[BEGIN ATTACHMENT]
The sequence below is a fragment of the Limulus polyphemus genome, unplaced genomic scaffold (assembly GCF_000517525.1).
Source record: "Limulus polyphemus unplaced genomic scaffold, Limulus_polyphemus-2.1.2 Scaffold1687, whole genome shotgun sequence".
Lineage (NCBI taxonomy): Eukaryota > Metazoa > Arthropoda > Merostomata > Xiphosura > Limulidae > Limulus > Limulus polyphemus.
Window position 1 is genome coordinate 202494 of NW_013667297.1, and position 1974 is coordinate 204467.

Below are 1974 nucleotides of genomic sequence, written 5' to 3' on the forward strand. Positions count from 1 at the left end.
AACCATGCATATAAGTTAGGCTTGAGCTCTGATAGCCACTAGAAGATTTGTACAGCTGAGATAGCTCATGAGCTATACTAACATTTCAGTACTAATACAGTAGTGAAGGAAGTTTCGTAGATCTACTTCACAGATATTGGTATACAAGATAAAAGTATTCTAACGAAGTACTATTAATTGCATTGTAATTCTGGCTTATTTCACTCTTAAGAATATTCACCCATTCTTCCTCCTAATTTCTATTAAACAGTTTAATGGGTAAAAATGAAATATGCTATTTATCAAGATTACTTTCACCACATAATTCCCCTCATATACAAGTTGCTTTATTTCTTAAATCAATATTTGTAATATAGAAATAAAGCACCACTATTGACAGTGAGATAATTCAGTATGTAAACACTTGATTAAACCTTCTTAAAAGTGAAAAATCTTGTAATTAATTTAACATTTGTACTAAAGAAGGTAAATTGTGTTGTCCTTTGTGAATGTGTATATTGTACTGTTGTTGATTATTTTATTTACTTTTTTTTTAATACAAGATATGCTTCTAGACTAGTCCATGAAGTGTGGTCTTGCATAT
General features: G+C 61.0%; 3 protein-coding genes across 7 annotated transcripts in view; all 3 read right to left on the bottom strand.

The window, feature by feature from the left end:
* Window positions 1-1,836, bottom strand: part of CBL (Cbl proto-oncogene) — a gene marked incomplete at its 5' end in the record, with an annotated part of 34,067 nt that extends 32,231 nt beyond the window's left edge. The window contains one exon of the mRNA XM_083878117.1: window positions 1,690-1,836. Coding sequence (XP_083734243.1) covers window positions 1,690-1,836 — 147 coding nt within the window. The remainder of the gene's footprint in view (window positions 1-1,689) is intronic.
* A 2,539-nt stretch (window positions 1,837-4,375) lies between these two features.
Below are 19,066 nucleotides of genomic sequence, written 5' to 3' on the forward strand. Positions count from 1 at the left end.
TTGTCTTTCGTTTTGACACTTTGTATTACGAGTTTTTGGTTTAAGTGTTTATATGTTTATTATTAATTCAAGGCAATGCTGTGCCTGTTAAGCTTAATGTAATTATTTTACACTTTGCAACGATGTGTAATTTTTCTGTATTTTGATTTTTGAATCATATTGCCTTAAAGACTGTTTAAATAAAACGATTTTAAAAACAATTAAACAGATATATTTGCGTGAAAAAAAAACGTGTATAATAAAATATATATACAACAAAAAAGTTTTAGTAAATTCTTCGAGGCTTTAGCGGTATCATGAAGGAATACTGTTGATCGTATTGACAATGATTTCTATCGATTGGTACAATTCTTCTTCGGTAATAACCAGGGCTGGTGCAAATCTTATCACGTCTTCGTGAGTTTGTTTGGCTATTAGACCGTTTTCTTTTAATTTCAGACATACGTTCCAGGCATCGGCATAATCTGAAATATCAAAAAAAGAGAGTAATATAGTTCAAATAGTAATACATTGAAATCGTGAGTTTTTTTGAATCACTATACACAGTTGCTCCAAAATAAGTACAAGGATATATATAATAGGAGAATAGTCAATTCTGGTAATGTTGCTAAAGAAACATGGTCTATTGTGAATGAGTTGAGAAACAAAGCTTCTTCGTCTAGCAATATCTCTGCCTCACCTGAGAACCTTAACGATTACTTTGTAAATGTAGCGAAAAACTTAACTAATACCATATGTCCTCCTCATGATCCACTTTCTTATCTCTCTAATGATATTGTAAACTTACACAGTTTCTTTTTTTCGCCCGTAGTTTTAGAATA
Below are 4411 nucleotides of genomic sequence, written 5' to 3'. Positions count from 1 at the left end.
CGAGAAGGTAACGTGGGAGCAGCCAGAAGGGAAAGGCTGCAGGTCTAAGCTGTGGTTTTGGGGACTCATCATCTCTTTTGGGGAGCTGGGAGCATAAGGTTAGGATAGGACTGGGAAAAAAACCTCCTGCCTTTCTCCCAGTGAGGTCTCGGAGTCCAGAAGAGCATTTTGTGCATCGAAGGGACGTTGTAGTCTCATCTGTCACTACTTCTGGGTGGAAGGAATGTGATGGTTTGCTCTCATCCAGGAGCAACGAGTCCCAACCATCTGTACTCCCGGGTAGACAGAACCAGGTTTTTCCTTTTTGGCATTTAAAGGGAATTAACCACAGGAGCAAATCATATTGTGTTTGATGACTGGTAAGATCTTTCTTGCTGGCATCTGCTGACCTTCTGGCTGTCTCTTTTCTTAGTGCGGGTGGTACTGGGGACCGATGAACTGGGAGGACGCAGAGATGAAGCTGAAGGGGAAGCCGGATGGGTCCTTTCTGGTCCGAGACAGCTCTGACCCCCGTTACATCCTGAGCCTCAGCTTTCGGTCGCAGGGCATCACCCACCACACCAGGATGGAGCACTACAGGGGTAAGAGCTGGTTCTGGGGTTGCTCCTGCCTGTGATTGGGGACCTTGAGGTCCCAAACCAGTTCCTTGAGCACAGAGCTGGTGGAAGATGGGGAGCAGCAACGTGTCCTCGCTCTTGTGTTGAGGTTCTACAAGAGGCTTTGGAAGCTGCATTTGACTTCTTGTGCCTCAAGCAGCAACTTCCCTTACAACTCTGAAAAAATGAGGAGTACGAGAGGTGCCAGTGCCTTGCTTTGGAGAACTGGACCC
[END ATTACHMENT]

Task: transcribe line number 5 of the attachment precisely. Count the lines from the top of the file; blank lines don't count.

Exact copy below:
Below are 1974 nucleotides of genomic sequence, written 5' to 3' on the forward strand. Positions count from 1 at the left end.